Ahead of the Olympics, how sport and watches became indivisible
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The Beijing Olympics, 2008. The 100-metre men’s butterfly final. US swimmer Michael Phelps is chasing his seventh gold medal of the games. Victory will put him level with fellow American Mark Spitz as the joint record-holder for winning the most gold medals in a single Olympics. Spitz had set the bar 36 years previously, in Munich in 1972, and Phelps’ effort to surpass him is one of the defining narratives of the games.
He is up against Milorad Cavic, an old rival. The Serbian swimmer has said ahead of the event that it will be good for their sport and the Olympics for the American not to break the record — provocative trash-talking to rile Phelps. Cavic also has time on his side: he won his semi-final in 50.92s; Phelps won his in 50.97s.
The crowd cheers for Cavic when they emerge from the locker room, but it roars for Phelps as the swimmers take to the blocks. Cavic starts well, leads for the first 50 metres. At the turn, Cavic is clearly ahead, Phelps behind by nearly half a second.
The swimmers approach the finish and the shouts and whistles from the crowd roar louder. Phelps has made up the gap but it is impossible to see who is ahead. Cavic looks like he is about to ruin Phelps’ dream.
As they push to the wall, it seems Cavic has pipped the American to the gold medal and blocked him from matching the record. But the electronic pads that the swimmers must touch to finish a race tell a different story. Within seconds, the result flashes up on the screen: Phelps wins in 50.58s, a new Olympic record — ahead of Cavic by 0.01s.
Omega, the Swiss watchmaker and official timekeeper of the Olympics, developed those touchpads. The full results beamed to televisions around the world — alongside Omega’s logo — were supplied by the company, too. Watchmaking and sports are, today, inseparable — and in ways few realise.
The association of sports and watches has an unimpeachable logic: the winner of a race depends on the time taken, and time is the very purpose of watches. But beyond that, sports have become an essential showcase for the watch industry, from demonstrating the technical prowess of a brand to ensuring it is associated in the public’s mind with a marquee event and its star athletes.
Omega became the first official timekeeper to the Olympics in 1932, when the games were held in Los Angeles. Until they became involved, every official would use their own stopwatch, says Alain Zobrist, chief executive of Swiss Timing, the unit which oversees sports timing and data handling technologies at the Swatch Group.
For their first games, Omega sent 30 high-precision chronographs able to capture results within a 10th of a second — and a watchmaker for repairs.
Technology has evolved beyond watches, and indeed the needs of sport have pushed the development of new ideas and machines. “Magic Eye”, the first photo-finish camera, was introduced at the 1948 games in London. It was developed by the British Race Finish Recording Company which worked with Omega’s timing devices. In the final of the men’s 100m that year, when Americans Harrison Dillard and Barney Ewell both clocked 10.3 seconds, the camera revealed that Dillard had won.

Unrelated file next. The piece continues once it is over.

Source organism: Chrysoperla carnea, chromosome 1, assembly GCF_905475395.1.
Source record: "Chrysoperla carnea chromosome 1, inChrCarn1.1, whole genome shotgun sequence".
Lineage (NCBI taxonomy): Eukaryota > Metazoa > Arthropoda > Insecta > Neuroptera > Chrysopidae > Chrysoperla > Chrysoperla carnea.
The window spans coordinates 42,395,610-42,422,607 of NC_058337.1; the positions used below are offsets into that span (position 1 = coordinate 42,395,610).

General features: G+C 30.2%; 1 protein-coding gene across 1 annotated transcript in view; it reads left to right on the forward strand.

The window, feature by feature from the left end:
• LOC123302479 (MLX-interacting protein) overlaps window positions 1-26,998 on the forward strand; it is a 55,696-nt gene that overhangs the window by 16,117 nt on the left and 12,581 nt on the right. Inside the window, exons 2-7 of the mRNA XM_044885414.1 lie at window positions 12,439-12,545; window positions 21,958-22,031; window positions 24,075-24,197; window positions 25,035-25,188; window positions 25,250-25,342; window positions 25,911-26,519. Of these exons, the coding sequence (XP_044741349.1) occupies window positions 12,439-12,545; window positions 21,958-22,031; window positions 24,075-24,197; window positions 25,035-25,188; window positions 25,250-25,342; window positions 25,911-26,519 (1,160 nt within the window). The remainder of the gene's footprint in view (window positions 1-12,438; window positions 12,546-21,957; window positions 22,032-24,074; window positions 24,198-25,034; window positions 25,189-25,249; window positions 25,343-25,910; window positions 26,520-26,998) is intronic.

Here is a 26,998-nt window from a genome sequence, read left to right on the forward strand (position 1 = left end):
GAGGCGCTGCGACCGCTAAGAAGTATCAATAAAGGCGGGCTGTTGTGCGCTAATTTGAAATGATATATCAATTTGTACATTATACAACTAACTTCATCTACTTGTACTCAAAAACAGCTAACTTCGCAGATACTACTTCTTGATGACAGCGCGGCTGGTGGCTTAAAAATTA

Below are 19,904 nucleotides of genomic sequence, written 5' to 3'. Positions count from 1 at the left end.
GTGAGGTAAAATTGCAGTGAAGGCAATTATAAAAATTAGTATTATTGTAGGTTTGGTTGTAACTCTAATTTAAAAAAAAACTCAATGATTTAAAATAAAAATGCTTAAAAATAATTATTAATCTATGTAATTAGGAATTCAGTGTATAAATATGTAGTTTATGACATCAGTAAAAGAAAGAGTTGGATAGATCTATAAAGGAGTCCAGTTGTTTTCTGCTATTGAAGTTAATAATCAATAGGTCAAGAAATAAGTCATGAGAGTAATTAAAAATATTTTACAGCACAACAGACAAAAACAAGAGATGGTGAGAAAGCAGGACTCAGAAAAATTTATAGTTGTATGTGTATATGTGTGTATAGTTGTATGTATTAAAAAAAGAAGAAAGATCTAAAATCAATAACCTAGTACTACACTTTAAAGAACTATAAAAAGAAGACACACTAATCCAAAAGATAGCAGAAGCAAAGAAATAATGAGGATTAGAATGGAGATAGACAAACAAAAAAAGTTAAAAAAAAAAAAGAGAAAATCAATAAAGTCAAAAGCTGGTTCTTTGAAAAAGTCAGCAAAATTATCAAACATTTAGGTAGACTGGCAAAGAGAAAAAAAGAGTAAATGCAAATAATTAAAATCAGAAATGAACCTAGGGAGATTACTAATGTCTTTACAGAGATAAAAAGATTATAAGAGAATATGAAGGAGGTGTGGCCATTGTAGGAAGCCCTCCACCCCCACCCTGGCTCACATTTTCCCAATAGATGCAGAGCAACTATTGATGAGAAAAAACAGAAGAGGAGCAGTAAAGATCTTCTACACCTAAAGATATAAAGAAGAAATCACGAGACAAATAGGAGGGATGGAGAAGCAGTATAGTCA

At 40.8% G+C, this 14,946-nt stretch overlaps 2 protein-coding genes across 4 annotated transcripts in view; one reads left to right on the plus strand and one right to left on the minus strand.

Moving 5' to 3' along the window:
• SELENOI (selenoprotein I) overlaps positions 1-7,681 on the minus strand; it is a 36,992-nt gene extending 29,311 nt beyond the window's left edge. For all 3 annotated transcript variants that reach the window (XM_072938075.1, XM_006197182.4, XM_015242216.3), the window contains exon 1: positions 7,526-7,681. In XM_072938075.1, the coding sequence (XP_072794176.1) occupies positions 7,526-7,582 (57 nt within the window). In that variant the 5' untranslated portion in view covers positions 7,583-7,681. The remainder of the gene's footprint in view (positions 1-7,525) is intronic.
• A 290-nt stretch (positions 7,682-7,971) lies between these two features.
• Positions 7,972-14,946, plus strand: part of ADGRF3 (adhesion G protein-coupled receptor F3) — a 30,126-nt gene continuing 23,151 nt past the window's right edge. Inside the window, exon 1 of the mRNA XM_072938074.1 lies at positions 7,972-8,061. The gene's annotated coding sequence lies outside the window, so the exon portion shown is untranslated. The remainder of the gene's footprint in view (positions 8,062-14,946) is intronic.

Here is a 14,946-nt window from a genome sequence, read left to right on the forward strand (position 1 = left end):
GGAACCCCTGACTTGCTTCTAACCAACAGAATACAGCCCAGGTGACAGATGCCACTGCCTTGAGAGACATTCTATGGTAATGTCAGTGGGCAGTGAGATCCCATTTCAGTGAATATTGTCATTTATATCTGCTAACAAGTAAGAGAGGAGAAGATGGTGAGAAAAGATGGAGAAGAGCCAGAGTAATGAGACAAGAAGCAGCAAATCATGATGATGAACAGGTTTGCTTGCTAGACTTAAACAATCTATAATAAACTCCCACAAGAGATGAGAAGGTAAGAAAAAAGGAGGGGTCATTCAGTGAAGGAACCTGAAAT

In 1968 in Mexico City, the first generation of touchpads were used, and at the Los Angeles games in 1984, Omega launched the first false-start detection devices in athletics. Today, Omega’s role has changed beyond recognition. Mr Zobrist neatly sums it up: “It’s the start and the stop of a race — and everything in between.” To fulfil its function at the Rio games in August, the company will send 480 timekeepers, deploy 450 tonnes of material and roll out a little more than 200km of cable and optical fibre.
Omega and the International Olympic Committee do not disclose the value of their deal.
Record keeping in its broadest sense now involves every measurement tool, from tracking scores and relaying data such as stroke speed and distance on the golf course — a new Olympic sport this year — to gauging the accuracy of an archer’s shot at the target. Mr Zobrist says the company designs and produces all of the products it uses, from the photo-finish cameras to the electronic starting pistols. “We have a lot more software engineers,” he says.
The touchpads used in swimming spew out the results within milliseconds. Mr Zobrist says the devices are designed to respond only when hit by sufficient pressure so that it is clear the impact is from a swimmer pushing through rather than by a wave caused by the athletes in the water. This, he says, is why he is sure that Phelps beat Cavic in Beijing.
Another watch brand with a long pedigree in sports, TAG Heuer, is also on the cusp of a new era. At a glitzy launch event in late April, the company revealed its latest big bet: it has now signed on to be the first official timekeeper and watch of the Premier League.
The company, part of the LVMH group, has been involved in sporting events ranging from Formula One to the London Marathon. This time it has enlisted the help of Leicester City Football Club manager Claudio Ranieri. He was just about to lead his team to the most unlikely win in sporting history, victory in the English Premier League. Leicester had started the season with odds of 5,000/1.
The absence of a watch sponsor would seem strange for such a global business whose clubs had a record revenue of £3.4bn in the 2014-15 season, according to the annual Football Money League study by Deloitte, the professional services firm. Football is currently rather low-tech in its refereeing. There is no standardisation of devices; officials use their own watches — some are analogue, some are digital — and a pencil and notebook to keep track.